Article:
BMJ Investigation Finds FDA Commissioners Enriched by Industry

Margaret Hamburg, who served as FDA Commissioner from 2009 to 2015, was found to have invested in pharmaceutical companies that she was supposed to regulate.


A new investigation, published in the British Medical Journal (BMJ), delves into conflicts of interest at the Food and Drug Administration (FDA) due to its leader’s extensive ties to the drug industry, which it is meant to regulate.

While incoming FDA commissioners are required by law to divest their investments in pharmaceutical companies, most (9 out of the last 10) go on to work for the industry after their tenure at the FDA. The BMJ investigation, conducted by senior editor Peter Doshi, also reports how shady investment practices have allowed at least one FDA chief to remain invested in pharmaceutical companies during their tenure.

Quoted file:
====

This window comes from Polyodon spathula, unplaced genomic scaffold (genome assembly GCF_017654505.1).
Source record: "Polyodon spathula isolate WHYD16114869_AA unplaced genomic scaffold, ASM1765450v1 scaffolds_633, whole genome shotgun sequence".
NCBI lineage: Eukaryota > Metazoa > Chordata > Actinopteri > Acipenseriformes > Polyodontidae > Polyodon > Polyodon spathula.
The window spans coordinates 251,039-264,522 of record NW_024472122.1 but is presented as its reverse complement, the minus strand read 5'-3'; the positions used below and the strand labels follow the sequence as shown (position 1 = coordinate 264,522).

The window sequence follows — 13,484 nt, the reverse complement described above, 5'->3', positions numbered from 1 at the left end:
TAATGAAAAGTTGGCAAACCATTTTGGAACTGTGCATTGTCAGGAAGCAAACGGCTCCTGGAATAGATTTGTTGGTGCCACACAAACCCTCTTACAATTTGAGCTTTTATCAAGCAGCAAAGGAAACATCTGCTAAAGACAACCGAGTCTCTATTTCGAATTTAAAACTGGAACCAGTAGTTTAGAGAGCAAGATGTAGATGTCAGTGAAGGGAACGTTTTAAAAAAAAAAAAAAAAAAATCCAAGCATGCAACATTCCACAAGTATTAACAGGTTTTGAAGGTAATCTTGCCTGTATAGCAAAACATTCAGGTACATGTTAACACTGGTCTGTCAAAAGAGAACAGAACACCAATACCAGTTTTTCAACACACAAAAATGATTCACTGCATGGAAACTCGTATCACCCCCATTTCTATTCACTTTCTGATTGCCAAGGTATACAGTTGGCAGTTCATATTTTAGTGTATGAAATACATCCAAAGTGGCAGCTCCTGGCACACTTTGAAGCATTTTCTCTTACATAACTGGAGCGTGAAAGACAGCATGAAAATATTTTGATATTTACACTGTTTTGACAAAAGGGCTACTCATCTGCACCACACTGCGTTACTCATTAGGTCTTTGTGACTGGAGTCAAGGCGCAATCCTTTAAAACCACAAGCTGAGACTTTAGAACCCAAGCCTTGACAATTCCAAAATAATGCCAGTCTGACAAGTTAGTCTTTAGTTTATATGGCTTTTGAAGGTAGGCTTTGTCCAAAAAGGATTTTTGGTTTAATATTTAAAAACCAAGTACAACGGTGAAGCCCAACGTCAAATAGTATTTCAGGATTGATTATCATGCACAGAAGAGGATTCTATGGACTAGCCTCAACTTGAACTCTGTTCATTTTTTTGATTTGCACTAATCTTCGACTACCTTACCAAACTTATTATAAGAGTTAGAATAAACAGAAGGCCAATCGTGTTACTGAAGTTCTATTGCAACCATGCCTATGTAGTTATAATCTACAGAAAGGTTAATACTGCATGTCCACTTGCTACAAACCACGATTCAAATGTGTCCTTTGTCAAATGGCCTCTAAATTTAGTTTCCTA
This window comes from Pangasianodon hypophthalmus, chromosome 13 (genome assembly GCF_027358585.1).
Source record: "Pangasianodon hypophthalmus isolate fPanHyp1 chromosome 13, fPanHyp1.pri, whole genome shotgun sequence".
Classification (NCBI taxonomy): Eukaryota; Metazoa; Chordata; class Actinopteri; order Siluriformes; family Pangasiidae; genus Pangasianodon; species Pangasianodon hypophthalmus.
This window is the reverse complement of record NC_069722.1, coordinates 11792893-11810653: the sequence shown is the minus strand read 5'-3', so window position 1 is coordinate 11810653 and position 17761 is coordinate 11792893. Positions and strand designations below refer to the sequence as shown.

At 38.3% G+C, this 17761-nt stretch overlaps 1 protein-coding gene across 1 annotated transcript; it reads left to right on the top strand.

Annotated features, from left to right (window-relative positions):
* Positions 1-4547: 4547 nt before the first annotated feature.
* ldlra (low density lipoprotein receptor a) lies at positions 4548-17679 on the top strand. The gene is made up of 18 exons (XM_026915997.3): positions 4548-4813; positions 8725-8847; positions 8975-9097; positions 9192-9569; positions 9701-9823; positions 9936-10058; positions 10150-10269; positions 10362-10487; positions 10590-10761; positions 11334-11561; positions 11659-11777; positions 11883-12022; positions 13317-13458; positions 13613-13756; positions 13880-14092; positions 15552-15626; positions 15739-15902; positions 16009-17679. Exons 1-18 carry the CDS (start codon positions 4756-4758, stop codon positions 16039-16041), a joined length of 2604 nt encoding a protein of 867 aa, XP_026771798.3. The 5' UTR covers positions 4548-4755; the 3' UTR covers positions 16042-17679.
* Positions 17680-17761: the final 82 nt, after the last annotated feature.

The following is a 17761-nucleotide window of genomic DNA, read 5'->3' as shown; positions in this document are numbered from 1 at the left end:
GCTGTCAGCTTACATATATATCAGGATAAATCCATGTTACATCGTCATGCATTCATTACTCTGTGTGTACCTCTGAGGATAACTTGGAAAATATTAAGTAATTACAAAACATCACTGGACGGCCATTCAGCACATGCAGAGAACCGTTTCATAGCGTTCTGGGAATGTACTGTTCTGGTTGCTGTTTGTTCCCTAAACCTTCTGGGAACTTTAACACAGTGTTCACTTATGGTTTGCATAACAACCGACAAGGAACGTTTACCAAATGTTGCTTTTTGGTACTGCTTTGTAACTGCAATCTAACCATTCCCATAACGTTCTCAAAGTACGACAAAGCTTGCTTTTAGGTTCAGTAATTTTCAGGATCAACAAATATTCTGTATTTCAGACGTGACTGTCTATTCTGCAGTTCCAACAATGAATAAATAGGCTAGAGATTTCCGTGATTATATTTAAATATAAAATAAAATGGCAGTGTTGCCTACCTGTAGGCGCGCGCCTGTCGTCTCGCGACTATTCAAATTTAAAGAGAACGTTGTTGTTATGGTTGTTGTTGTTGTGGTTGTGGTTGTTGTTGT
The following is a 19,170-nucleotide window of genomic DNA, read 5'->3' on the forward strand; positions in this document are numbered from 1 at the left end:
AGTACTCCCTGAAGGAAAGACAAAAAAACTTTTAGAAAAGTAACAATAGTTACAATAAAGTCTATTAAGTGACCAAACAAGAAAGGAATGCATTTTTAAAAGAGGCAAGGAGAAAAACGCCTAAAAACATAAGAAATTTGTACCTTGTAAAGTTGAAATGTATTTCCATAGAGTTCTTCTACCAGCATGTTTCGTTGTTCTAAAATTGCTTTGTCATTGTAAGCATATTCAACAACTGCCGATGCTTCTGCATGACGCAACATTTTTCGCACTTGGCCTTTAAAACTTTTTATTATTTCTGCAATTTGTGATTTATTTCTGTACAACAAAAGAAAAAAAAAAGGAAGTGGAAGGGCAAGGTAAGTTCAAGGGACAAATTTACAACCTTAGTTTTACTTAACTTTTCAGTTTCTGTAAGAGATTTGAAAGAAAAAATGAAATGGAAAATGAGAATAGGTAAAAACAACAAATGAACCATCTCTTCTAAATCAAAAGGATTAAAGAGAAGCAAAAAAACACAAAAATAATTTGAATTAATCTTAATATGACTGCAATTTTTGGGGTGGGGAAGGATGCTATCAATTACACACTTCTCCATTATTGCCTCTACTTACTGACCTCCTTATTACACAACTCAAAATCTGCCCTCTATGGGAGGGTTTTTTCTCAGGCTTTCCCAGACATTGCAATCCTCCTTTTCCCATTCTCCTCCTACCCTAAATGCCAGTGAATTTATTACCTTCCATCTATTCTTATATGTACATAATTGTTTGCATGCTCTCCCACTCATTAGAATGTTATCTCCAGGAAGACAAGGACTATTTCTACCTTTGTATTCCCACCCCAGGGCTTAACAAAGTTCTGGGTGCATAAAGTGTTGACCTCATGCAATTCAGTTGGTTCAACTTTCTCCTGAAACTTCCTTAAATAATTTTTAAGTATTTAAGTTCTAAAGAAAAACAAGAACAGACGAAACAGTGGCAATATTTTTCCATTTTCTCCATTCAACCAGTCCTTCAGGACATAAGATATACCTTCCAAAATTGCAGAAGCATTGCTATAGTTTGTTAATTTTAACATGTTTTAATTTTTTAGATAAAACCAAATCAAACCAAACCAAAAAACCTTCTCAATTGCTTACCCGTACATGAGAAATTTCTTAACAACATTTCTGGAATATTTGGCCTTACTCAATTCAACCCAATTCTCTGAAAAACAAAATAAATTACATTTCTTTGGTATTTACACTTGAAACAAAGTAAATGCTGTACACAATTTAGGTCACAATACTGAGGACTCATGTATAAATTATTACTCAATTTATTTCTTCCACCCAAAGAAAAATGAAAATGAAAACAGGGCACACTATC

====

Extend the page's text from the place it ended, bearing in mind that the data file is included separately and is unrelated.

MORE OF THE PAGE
“The revolving door between the FDA and industry surprises few anymore, despite the widely acknowledged potential it has for undermining public trust in government … But the story of Margaret Hamburg … is less well known,” Doshi writes.
“Like her colleagues, Hamburg had relationships with FDA-regulated companies before and after her stint at the FDA’s helm. But unlike her colleagues, Hamburg was allowed to hold financial interests in an exclusive hedge fund managed by her husband’s company. And in an analysis conducted by The BMJ, the hedge fund consistently invested in FDA-regulated drug companies during Hamburg’s time at the FDA.”
Dice form the expression FDA (Food and Drug Administration) approved.